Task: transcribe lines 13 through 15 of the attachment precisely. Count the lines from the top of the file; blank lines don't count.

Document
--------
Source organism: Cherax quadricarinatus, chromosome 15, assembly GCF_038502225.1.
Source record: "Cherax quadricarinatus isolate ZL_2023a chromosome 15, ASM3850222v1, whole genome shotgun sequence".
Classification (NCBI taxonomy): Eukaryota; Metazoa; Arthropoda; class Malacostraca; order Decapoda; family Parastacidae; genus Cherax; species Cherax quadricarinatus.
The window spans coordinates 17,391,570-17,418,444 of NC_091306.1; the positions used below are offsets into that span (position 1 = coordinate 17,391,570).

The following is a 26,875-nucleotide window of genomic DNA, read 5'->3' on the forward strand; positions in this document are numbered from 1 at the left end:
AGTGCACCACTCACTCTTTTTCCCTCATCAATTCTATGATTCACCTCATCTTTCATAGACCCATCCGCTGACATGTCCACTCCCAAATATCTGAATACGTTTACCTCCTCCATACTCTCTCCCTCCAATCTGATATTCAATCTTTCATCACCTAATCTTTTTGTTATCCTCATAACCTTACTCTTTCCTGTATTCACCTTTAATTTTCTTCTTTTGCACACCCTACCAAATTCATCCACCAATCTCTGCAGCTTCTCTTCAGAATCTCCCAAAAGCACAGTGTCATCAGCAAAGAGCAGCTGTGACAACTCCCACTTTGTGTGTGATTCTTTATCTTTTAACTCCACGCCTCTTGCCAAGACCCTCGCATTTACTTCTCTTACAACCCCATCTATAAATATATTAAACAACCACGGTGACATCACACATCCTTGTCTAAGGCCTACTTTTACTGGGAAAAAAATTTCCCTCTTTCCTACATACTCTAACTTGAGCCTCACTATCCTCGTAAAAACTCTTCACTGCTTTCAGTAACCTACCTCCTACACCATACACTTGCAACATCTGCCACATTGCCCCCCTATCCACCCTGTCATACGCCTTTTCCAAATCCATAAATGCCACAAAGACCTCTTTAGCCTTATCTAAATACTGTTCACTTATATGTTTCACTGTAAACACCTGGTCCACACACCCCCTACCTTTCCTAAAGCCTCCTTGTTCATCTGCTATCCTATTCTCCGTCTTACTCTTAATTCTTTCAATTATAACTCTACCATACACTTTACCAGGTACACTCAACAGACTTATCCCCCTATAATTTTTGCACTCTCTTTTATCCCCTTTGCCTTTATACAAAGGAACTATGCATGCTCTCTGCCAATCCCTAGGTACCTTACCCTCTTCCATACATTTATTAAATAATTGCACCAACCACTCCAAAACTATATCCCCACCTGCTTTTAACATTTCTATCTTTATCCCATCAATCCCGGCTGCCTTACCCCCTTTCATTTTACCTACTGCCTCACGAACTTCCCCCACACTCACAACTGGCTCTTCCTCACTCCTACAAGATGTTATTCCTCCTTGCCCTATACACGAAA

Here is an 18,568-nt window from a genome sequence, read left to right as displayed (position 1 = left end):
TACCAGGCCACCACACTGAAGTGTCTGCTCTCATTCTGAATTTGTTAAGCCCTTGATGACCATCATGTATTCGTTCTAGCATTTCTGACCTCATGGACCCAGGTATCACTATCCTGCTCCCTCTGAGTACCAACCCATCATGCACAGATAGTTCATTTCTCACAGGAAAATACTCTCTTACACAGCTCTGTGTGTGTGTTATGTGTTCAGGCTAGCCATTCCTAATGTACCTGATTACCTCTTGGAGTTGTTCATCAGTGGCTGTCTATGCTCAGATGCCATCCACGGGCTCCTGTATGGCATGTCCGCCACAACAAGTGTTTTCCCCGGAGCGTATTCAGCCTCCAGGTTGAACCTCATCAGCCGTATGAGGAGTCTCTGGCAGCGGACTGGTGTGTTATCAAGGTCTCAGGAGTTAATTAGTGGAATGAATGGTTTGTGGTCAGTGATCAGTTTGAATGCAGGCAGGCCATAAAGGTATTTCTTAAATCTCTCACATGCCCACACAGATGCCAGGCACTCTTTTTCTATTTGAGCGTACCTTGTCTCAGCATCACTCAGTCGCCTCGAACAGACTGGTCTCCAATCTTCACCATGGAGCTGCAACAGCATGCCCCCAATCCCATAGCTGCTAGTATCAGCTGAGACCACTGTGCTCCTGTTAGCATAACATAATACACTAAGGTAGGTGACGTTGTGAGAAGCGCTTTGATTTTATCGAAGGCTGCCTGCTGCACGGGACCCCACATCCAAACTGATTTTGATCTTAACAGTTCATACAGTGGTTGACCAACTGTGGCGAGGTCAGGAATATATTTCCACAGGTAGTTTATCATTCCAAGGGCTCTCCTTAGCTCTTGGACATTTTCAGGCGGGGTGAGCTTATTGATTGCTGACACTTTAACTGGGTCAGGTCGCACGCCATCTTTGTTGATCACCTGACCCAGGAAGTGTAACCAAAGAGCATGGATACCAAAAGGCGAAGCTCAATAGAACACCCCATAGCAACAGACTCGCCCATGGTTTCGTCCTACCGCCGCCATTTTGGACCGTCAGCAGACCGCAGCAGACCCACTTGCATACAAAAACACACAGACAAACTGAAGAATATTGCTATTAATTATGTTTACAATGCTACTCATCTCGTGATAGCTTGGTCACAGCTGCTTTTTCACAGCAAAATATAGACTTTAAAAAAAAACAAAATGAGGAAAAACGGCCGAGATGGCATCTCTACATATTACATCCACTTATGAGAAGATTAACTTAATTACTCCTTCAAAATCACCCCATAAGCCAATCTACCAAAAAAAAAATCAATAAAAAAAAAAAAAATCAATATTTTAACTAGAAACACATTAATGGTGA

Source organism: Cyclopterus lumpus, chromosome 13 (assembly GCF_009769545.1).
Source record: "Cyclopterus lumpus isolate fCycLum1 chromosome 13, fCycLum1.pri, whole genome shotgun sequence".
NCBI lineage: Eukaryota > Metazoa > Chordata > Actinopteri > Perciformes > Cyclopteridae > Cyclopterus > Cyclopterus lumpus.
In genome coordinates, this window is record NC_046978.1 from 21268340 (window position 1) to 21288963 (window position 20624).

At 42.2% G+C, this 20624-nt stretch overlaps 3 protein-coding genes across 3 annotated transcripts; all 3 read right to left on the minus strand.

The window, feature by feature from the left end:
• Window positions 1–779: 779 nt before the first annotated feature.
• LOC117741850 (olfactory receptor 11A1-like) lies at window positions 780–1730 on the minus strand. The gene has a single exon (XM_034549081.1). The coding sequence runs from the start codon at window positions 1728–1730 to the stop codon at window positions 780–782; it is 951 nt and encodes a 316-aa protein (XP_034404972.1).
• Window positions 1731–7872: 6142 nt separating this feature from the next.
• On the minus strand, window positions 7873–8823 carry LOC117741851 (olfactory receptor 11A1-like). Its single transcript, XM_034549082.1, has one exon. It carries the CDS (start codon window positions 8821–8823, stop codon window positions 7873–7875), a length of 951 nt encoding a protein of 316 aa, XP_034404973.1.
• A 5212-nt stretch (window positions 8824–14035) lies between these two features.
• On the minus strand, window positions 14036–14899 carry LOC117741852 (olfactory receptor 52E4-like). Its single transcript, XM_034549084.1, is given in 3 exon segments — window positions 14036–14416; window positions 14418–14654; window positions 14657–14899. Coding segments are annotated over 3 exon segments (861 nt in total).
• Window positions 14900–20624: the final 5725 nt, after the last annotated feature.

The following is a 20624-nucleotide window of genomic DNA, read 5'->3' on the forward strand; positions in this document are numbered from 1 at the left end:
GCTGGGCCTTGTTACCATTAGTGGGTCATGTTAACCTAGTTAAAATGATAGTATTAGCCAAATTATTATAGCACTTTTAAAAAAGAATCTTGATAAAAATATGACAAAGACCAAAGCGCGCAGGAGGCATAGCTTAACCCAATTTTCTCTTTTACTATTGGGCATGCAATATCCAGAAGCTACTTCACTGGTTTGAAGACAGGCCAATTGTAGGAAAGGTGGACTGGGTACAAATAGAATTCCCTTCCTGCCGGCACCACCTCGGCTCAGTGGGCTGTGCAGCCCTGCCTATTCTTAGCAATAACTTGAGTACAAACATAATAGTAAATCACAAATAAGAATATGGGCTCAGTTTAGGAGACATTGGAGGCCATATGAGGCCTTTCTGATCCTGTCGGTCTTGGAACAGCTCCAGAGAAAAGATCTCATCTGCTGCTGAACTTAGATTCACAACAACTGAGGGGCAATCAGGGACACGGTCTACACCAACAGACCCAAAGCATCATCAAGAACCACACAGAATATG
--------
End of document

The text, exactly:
At 42.2% G+C, this 20624-nt stretch overlaps 3 protein-coding genes across 3 annotated transcripts; all 3 read right to left on the minus strand.

The window, feature by feature from the left end:
• Window positions 1–779: 779 nt before the first annotated feature.